Biomedical/bioengineering applications of carbon nanotube-based nanocomposites
This chapter discusses the use of carbon nanotube (CNT)-based nanocomposites for biomedical applications, particularly in the areas of joint replacement surgery and dentistry. The chapter initially reviews the current issues associated with orthopaedic implants and the application of CNTs to counterbalance some of the issues described. The chapter then discusses the use of CNTs in dentistry, including dental restorative materials, periodontal dentistry and denture base resins. The next section of this chapter discusses CNTs used in the areas of regenerative medicine and tissue engineering, including targeted drug delivery systems, monitoring biological systems and biosensors. The chapter concludes by discussing issues of CNT interaction with the body.
Materials used for medical devices or implants must meet a number of criteria ranging from physical, mechanical, biological, toxicological and other characteristics, depending on their particular application (Davis, 2003). One of the essential properties, biocompatibility, plays a vital role in the performance of the medical device when implanted in the body (in vivo) (Shard and Tomlins, 2006) and has been defined as the ‘ability of a material to perform with an appropriate host response in a specific application’ (Williams, 1999). The biological assessment of biomaterials and medical implants is governed by a set of standards developed by the International Standards Organisation (ISO) and known as ISO Standard 10993 or, in the United States (US), as US Food and Drug Administration (FDA) blue book memorandum #G95–12, which is an adaptation of ISO 10993. Moreover, the environment should not cause any degradation or breakdown of the biomaterial or medical device that would cause loss of its physical or mechanical properties, if not required, as with biodegradable biomaterials.
The development and manufacture of implantable medical devices have been ongoing since the early twentieth century. A common characteristic of materials used was their bio-inertness. The availability of biomaterials was a critical phase to meet the medical requirements of patients suffering from severe trauma or chronic debilitating diseases, for example, osteoarthritis, cardiovascular dysfunction and neuro-muscular disease. In the 1970s, research and development activities progressed from bioinert to bioconductive, bioactive and bioresorbable materials for biomedical applications. By the mid-1980s, it was possible to manufacture implantable devices, causing a biological response that could induce controlled reactions under in vivo conditions. By the end of the 1980s, the first bioactive materials had been developed for a range of musculoskeletal applications. Initially a discipline related to mechanical engineering, technological advancements in the medical device sector (for example functional biomaterials) have shifted boundaries and mind-sets. With tissue engineering entering the traditional sector of healthcare, the conventionally distinct borders between pharmaceuticals and medical devices are merging, and information technology has added new dimensions, presenting at the same time huge opportunities and difficulties.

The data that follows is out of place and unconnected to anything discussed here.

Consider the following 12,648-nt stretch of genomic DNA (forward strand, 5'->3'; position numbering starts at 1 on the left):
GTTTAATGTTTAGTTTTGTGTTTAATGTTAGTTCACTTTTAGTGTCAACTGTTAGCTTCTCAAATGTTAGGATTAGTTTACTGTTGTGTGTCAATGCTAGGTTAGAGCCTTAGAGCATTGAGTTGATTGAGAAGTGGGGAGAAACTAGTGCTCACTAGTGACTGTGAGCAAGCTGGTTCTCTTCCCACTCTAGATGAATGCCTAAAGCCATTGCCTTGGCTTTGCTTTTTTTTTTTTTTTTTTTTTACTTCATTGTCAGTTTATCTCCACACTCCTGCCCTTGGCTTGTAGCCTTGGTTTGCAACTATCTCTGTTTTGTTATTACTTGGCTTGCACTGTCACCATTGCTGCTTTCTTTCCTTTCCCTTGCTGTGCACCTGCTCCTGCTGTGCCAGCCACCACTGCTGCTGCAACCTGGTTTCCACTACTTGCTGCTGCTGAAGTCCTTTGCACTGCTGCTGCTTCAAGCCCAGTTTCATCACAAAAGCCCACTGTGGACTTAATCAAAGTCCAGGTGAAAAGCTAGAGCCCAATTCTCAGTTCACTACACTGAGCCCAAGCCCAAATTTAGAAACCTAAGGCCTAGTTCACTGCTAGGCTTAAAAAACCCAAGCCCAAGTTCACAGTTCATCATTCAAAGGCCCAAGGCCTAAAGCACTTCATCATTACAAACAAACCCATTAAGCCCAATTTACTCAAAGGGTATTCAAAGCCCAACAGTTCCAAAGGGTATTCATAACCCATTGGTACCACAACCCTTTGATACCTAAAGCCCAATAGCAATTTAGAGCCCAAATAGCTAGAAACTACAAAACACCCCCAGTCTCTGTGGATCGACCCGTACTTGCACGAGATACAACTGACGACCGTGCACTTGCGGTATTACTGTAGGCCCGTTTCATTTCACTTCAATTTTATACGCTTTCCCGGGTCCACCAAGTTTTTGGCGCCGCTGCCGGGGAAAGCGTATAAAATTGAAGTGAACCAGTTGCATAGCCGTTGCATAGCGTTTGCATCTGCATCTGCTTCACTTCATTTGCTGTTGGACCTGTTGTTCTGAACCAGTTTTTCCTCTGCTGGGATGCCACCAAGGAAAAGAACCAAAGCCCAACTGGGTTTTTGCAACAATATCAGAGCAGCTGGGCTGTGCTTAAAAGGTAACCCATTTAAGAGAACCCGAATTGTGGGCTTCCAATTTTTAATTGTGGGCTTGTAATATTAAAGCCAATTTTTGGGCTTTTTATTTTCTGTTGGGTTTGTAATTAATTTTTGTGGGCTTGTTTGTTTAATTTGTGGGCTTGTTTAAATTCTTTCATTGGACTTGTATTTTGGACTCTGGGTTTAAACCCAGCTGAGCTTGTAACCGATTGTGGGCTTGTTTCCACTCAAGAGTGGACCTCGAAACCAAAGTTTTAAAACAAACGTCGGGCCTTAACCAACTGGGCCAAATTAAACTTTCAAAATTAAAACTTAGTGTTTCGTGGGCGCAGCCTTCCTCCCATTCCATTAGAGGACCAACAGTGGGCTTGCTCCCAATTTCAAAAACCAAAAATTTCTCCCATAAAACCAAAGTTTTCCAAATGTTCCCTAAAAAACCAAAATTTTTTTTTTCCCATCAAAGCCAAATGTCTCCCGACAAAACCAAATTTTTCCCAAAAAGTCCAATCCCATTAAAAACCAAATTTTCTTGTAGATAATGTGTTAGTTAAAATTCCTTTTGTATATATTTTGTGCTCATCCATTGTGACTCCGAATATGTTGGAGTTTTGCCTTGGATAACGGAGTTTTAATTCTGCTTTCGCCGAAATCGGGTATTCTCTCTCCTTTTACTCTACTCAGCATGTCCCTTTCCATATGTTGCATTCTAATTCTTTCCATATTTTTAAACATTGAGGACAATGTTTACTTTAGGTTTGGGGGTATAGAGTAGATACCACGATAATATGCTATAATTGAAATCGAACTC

Because of its significance, particular attention has been given to the orthopaedic sector, which focuses on rehabilitation and prevention of deformities, injuries and other disorders associated with the musculoskeletal system. Numerous artificial prostheses are available to stabilise bone fractures, spinal deformities or fractures, or to replace articular joints (Fig. 22.1) (Taylor, 2009). Several million people are affected by orthopaedic disease or trauma (Fig. 22.2) and the market size for orthopaedic implants is in the range of US $55 billion worldwide, with more than one million prostheses being implanted per annum (Phillips and Joshi, 2008).
22.1 Worldwide market for medical products (Taylor 2009).
22.2 Prevalence of osteoporotic fractures in the United Kingdom and United States (Phillips and Joshi 2008).
The annual growth rate for hip and knee implants is estimated to be 10% and 20–25% for spinal implants, due to the growing prevalence of musculoskeletal diseases (for example, osteoporosis and trauma-related fractures and osteoarthritis). Other major aspects causing growth are the ageing population with their related problems as well as injuries related to increased mobility and patient demands due to changing everyday lives.